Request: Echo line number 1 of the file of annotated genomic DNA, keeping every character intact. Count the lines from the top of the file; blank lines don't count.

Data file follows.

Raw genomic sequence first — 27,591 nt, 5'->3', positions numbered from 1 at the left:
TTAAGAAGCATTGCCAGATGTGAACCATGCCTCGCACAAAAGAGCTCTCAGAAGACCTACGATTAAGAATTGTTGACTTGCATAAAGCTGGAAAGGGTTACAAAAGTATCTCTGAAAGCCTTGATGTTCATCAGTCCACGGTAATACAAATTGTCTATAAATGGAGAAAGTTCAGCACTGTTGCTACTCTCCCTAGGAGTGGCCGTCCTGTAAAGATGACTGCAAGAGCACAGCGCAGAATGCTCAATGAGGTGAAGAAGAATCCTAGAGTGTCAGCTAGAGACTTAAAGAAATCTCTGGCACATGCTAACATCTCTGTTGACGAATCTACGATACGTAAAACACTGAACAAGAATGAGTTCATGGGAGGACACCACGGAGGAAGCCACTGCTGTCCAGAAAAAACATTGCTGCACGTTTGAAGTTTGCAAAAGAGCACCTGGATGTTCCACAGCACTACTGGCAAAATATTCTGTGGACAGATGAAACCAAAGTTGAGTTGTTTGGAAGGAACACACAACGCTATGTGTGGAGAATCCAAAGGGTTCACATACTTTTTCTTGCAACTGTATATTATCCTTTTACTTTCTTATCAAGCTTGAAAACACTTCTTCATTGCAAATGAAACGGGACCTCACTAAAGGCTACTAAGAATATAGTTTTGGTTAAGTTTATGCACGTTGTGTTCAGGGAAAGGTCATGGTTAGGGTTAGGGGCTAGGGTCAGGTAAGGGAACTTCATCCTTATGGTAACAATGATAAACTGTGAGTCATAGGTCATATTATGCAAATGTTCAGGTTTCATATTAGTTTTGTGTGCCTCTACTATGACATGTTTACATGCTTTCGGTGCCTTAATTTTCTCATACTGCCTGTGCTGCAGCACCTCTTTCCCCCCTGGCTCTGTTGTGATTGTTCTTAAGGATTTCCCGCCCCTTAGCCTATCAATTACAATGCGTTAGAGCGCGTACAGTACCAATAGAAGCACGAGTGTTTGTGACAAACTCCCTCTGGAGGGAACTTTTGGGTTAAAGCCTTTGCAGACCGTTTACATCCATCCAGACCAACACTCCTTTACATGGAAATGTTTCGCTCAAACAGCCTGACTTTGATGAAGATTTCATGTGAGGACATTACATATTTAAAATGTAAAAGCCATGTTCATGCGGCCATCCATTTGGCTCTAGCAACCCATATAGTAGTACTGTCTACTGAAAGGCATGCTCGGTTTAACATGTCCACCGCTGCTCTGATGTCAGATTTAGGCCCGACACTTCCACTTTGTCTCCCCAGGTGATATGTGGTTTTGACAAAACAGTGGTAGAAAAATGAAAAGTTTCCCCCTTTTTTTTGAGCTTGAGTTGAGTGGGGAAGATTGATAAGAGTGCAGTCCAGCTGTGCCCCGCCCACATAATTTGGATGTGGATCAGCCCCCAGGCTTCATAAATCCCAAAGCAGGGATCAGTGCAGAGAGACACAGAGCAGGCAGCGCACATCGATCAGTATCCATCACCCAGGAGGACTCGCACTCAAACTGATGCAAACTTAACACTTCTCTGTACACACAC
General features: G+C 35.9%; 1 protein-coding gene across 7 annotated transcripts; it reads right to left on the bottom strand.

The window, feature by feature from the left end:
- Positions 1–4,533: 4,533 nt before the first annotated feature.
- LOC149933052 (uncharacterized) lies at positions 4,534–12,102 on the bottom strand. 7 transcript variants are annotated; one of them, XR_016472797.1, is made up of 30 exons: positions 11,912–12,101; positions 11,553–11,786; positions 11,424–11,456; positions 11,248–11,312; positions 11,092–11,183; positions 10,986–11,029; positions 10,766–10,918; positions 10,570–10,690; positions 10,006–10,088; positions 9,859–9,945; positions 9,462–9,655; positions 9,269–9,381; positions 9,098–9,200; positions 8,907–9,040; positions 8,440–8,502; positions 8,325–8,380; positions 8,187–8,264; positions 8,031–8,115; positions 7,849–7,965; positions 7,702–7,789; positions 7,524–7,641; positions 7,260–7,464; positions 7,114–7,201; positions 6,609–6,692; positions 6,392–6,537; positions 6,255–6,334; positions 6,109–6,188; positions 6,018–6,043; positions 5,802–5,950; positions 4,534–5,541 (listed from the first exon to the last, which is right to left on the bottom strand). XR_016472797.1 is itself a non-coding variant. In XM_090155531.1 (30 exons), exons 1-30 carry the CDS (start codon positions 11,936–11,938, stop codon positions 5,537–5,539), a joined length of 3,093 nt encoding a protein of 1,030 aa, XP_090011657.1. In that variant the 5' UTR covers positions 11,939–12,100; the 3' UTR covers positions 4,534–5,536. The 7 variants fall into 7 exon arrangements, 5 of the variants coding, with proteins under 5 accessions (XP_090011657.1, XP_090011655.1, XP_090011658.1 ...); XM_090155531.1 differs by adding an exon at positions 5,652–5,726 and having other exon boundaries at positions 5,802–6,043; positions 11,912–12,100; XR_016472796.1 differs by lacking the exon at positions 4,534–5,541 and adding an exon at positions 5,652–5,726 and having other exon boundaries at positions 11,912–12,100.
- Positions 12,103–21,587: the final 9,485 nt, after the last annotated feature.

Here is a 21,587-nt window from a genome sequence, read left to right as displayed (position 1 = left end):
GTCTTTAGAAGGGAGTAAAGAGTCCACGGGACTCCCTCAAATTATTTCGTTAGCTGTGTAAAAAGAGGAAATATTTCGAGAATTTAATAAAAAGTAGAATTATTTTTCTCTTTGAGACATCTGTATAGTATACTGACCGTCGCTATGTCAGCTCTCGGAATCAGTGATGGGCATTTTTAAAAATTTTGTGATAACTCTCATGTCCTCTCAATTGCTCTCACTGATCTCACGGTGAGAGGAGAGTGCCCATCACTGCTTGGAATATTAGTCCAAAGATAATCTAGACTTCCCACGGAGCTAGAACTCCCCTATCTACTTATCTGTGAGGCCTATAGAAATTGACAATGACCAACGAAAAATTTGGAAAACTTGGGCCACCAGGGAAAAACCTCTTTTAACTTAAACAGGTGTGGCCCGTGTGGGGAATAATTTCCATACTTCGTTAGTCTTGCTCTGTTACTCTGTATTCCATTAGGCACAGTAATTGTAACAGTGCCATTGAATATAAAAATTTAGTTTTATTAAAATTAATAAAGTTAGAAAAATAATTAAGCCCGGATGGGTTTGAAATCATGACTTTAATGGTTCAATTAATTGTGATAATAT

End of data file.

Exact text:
Raw genomic sequence first — 27,591 nt, 5'->3', positions numbered from 1 at the left: